It all started a few years ago when Jim Krueger noticed some large, dog-like tracks on a walk with his wife at Cedar Creek Ecosystem Science Reserve. Krueger serves as buildings and grounds supervisor at the field station in East Bethel, which has an international reputation for ecological research. He’d heard from a neighboring property owner who thought he’d spotted a wolf on adjacent land, put two and two together and decided to investigate.
A scientist by training and an avid naturalist by disposition, Krueger is a keen observer of the land with a special interest in trees and an obvious enthusiasm for the diversity of life present at Cedar Creek. He regularly traverses the property and has photographed more than 55 species of mammals and birds including bobcats, red and gray foxes, cranes, swans and many other birds. On a spring day in 2015, he added wolves to that list.
“I walked up to a den in a clearing and three pups popped their heads up,” says Krueger. He went to work documenting their presence at the station. “I ran into them a half dozen times that year. I even witnessed a group of them chasing a deer.”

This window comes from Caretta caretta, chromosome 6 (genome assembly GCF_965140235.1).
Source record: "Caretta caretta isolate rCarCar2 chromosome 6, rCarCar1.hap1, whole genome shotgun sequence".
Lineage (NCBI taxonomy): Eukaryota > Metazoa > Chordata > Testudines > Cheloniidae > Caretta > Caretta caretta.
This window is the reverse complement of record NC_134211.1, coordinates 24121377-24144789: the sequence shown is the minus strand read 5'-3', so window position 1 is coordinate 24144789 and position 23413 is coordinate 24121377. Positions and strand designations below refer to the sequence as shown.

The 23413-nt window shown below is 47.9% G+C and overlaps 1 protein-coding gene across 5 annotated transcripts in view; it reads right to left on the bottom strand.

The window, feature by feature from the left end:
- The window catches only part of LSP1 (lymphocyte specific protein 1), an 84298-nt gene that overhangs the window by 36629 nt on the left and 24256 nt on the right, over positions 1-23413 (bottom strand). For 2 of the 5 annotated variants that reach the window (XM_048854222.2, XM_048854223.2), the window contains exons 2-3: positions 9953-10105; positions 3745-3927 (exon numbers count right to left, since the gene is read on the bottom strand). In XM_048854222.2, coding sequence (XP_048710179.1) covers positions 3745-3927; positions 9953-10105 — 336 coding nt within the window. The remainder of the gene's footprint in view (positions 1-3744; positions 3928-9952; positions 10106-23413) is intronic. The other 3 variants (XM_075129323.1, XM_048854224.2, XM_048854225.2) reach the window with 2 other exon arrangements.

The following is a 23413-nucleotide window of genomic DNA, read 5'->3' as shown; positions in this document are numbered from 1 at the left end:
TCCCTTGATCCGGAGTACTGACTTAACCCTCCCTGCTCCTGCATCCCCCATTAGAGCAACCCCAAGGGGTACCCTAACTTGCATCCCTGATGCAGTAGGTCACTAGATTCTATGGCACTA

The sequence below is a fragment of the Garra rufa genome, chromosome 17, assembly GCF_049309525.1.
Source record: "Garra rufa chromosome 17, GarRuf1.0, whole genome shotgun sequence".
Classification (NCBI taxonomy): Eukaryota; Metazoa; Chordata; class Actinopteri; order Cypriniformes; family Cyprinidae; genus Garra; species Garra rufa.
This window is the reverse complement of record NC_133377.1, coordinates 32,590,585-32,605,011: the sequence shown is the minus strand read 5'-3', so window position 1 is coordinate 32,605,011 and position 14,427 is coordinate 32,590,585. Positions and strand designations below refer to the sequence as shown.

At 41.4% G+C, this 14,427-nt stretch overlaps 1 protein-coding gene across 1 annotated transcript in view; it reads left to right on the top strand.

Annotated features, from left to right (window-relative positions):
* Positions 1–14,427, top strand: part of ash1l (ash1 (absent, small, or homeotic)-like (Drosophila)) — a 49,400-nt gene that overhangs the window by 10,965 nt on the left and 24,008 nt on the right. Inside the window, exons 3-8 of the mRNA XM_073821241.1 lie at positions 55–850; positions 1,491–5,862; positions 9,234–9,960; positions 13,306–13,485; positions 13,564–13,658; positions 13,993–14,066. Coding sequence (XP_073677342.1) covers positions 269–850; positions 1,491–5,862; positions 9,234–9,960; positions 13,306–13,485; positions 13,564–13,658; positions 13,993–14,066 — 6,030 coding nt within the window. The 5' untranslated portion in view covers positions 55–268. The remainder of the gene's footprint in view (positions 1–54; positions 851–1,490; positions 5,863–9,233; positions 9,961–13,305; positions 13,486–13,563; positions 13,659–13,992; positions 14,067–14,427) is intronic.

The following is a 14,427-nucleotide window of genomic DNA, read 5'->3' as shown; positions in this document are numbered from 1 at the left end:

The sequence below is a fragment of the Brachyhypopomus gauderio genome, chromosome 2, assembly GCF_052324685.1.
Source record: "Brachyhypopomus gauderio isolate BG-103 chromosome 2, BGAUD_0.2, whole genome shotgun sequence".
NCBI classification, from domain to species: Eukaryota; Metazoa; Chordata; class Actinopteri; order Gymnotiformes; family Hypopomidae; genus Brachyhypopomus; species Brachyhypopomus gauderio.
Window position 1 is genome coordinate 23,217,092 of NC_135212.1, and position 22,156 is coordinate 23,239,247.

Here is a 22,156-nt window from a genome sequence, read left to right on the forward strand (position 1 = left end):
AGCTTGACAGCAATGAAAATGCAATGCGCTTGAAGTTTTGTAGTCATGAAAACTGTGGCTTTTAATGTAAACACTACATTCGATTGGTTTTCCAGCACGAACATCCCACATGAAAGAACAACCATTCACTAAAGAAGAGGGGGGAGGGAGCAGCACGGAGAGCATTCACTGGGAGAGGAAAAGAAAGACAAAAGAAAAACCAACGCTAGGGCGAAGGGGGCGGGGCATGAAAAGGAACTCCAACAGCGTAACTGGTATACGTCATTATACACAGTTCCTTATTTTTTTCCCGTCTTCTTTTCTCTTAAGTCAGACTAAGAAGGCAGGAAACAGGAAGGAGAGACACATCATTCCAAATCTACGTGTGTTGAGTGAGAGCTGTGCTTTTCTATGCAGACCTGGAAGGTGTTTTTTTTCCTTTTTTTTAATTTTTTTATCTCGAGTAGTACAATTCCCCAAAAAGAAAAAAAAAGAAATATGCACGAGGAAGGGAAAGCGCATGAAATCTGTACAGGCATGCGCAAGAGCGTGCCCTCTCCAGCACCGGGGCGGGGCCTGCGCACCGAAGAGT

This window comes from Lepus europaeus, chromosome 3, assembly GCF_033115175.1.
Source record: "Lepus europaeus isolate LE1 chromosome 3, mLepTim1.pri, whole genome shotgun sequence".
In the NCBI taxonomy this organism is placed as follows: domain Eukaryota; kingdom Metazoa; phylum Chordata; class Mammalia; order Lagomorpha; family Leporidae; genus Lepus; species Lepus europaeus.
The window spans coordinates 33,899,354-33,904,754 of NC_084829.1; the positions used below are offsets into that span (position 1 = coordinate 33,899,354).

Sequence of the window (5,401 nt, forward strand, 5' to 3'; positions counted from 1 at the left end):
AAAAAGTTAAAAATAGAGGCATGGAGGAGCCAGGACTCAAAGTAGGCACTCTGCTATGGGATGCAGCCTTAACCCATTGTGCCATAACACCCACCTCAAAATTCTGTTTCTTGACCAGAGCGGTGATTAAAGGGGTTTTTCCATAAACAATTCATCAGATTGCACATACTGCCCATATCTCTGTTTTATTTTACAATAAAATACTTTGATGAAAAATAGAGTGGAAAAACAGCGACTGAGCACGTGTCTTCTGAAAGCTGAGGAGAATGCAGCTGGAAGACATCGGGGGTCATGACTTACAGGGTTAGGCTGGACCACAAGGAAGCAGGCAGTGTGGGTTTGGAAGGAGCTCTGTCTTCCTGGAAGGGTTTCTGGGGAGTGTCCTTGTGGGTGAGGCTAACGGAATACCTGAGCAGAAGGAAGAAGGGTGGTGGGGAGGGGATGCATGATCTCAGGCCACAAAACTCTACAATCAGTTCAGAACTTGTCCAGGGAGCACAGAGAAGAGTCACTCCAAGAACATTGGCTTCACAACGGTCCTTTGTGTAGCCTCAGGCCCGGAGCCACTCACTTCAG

Spotting wolves so close to the Twin Cities isn’t unheard of. Lone wolves can travel for thousands of miles. But it’s the first time in a century that a den with a litter of wolf pups has been found so far south, which means the wolves were likely staying in the area for a while. For the last decade or so, breeding wolves have stayed north and east of Pine City up to Baudette according to leading wolf expert Dave Mech. Cedar Creek is the closest to the Twin Cities a den has been found in living memory. Mech, lion expert Craig Packer, and Cedar Creek researchers Forest Isbell and Caitlin Potter, launched a study this fall with funding from the Minnesota Environment and Natural Resources Trust Fund.